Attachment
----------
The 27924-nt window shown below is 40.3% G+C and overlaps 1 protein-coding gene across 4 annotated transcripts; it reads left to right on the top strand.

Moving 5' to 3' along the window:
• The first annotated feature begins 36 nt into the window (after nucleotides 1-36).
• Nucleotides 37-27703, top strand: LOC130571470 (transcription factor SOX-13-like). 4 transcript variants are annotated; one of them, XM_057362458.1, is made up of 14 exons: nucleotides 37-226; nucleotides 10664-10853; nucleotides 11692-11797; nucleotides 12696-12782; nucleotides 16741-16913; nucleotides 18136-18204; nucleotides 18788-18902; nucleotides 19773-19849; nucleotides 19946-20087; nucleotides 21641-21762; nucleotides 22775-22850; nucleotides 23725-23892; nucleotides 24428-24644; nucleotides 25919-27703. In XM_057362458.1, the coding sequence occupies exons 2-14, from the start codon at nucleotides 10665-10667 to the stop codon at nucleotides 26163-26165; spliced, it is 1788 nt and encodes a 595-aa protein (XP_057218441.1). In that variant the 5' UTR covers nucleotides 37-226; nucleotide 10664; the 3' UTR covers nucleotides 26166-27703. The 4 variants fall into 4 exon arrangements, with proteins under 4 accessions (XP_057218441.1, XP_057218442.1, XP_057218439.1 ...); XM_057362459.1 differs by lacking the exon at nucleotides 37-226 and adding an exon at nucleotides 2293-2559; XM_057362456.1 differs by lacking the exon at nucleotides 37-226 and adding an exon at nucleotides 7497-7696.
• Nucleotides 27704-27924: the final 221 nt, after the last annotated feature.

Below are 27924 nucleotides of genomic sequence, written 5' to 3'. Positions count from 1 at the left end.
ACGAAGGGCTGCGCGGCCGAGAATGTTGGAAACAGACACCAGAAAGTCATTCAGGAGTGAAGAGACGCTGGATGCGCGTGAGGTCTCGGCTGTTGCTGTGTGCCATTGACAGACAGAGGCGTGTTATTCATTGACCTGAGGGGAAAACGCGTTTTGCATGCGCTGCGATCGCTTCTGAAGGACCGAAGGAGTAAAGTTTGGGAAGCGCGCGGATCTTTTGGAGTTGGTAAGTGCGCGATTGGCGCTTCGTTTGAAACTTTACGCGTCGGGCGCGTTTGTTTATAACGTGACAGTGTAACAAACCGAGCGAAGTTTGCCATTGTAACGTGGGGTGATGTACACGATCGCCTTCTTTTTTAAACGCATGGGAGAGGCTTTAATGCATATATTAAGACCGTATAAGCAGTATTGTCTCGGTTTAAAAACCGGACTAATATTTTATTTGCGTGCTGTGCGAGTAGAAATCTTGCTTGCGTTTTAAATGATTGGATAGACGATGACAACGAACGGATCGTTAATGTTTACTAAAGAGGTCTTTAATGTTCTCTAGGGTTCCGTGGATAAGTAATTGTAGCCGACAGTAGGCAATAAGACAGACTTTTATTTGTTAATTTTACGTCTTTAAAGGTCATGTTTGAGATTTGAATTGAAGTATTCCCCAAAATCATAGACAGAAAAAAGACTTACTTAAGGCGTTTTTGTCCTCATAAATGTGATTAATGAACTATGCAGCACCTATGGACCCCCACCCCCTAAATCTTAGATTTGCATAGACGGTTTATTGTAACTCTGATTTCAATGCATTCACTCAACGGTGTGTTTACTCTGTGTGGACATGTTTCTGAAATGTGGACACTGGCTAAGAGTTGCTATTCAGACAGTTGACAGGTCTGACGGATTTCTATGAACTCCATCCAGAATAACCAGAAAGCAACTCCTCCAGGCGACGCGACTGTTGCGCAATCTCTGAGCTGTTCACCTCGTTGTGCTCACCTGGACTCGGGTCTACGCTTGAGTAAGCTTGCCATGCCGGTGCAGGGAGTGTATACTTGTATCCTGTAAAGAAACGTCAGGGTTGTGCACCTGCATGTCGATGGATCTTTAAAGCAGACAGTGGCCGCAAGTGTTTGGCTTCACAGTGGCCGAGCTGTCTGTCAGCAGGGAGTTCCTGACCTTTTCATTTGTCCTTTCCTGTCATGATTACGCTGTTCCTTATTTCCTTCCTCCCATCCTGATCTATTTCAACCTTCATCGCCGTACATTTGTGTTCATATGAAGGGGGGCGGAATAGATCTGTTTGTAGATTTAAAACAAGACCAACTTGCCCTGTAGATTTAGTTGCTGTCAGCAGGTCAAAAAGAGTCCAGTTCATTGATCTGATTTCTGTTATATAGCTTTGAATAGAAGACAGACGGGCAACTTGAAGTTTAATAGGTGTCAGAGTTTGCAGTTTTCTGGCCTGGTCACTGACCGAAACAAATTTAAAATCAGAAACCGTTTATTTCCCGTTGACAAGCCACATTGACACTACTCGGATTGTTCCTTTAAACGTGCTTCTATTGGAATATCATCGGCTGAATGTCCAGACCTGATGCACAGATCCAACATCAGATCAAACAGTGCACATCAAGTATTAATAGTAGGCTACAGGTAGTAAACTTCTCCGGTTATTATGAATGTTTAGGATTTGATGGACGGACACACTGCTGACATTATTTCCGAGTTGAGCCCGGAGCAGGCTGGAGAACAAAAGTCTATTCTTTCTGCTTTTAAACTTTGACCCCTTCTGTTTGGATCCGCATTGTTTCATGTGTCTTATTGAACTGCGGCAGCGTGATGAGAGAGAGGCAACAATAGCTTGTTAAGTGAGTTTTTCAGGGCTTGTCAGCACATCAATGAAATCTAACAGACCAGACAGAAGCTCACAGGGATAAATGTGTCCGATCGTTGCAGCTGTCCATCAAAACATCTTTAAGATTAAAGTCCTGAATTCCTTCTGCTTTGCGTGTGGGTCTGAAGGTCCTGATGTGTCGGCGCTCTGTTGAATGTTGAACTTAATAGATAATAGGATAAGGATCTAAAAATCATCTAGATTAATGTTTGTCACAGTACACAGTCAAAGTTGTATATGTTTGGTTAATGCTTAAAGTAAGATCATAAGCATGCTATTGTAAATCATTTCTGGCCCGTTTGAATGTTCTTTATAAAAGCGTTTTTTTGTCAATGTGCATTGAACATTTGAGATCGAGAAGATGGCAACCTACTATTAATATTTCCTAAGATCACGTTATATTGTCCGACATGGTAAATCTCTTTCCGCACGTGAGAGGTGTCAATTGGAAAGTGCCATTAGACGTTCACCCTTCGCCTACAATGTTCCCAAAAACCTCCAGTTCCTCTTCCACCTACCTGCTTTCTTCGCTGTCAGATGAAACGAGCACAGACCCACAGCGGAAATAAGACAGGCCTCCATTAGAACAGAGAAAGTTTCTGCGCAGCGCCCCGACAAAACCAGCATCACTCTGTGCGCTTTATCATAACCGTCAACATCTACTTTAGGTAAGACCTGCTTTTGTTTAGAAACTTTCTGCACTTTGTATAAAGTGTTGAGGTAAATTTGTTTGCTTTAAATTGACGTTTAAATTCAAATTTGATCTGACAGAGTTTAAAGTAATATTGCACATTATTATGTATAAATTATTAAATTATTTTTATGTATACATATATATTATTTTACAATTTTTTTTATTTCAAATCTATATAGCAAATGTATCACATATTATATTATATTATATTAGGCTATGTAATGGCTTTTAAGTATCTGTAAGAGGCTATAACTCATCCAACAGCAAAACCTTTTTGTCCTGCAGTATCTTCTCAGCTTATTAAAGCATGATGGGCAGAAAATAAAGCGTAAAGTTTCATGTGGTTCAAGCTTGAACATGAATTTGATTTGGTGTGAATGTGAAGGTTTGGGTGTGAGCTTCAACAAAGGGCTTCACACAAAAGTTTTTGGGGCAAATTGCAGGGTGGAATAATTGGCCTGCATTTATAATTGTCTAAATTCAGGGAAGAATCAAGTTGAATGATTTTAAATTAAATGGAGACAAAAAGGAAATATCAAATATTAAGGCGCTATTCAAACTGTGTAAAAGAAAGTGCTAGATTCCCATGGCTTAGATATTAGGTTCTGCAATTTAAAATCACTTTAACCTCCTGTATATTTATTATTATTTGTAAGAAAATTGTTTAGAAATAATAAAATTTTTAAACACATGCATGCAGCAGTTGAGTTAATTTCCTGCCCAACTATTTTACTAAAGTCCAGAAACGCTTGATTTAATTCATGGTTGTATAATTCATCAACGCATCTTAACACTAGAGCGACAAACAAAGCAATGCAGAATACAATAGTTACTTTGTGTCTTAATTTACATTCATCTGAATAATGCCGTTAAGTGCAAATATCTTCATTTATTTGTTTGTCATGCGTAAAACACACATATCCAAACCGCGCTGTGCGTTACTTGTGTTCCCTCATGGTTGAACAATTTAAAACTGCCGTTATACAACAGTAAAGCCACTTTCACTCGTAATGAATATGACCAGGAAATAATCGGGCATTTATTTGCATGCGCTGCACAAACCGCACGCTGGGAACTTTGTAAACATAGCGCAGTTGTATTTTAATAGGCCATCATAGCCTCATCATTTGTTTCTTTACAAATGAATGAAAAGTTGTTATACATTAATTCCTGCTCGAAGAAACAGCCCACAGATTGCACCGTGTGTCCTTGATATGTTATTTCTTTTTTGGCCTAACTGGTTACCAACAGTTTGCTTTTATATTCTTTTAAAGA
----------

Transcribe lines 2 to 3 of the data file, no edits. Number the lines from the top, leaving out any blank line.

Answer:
Moving 5' to 3' along the window:
• The first annotated feature begins 36 nt into the window (after nucleotides 1-36).